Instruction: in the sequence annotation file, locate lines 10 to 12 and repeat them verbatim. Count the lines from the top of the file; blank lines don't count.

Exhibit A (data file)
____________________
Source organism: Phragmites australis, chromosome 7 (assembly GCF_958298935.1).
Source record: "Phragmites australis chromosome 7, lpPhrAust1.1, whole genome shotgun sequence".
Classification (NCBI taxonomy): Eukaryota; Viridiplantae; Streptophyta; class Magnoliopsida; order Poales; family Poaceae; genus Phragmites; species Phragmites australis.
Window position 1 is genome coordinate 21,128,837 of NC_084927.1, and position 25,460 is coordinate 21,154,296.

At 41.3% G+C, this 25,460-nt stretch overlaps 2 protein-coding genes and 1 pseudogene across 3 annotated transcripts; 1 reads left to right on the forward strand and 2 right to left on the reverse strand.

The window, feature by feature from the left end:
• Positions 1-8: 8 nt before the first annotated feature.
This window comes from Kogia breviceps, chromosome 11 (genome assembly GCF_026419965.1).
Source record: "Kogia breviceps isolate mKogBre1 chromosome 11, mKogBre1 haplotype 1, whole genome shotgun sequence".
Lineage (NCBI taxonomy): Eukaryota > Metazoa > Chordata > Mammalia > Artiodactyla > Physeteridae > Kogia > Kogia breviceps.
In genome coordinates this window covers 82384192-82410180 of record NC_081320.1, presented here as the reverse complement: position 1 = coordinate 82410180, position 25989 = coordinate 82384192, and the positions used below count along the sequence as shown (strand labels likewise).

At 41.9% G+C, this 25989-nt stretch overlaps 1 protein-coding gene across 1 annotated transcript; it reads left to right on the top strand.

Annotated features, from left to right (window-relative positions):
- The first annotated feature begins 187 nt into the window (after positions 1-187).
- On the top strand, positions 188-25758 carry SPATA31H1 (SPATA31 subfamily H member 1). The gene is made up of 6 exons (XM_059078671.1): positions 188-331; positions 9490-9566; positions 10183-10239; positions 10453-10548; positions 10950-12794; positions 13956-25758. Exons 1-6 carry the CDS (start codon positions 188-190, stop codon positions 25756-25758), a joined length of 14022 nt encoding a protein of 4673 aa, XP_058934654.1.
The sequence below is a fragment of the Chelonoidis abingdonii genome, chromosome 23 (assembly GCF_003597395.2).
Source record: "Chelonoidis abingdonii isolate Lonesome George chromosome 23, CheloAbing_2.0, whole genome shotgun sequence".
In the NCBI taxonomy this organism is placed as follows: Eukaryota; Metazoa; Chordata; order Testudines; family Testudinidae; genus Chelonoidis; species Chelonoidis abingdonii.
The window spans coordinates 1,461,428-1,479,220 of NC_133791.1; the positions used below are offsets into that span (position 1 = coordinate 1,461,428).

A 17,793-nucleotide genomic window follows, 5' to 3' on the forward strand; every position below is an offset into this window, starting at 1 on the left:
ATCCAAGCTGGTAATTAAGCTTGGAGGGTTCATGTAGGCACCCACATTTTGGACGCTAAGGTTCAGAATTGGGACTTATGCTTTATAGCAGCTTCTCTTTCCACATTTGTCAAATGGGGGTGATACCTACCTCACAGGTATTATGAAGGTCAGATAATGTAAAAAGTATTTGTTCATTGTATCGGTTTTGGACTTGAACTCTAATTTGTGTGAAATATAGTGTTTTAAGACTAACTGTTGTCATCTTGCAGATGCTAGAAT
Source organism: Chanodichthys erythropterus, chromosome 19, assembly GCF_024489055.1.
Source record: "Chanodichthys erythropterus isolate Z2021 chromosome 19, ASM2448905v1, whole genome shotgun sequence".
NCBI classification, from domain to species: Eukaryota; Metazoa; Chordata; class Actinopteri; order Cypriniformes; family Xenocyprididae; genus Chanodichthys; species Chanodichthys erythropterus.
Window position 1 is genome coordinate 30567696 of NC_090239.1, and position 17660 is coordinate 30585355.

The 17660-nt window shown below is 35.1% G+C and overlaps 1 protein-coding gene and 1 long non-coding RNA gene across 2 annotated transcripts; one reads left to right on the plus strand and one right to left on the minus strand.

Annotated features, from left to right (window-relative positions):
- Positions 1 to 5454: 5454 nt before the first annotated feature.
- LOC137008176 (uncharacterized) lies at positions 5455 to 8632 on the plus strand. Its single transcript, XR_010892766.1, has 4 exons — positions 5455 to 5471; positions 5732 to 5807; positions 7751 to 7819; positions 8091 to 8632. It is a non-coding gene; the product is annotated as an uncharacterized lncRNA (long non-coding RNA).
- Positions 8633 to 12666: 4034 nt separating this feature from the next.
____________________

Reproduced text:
Lineage (NCBI taxonomy): Eukaryota > Metazoa > Chordata > Mammalia > Artiodactyla > Physeteridae > Kogia > Kogia breviceps.
In genome coordinates this window covers 82384192-82410180 of record NC_081320.1, presented here as the reverse complement: position 1 = coordinate 82410180, position 25989 = coordinate 82384192, and the positions used below count along the sequence as shown (strand labels likewise).

At 41.9% G+C, this 25989-nt stretch overlaps 1 protein-coding gene across 1 annotated transcript; it reads left to right on the top strand.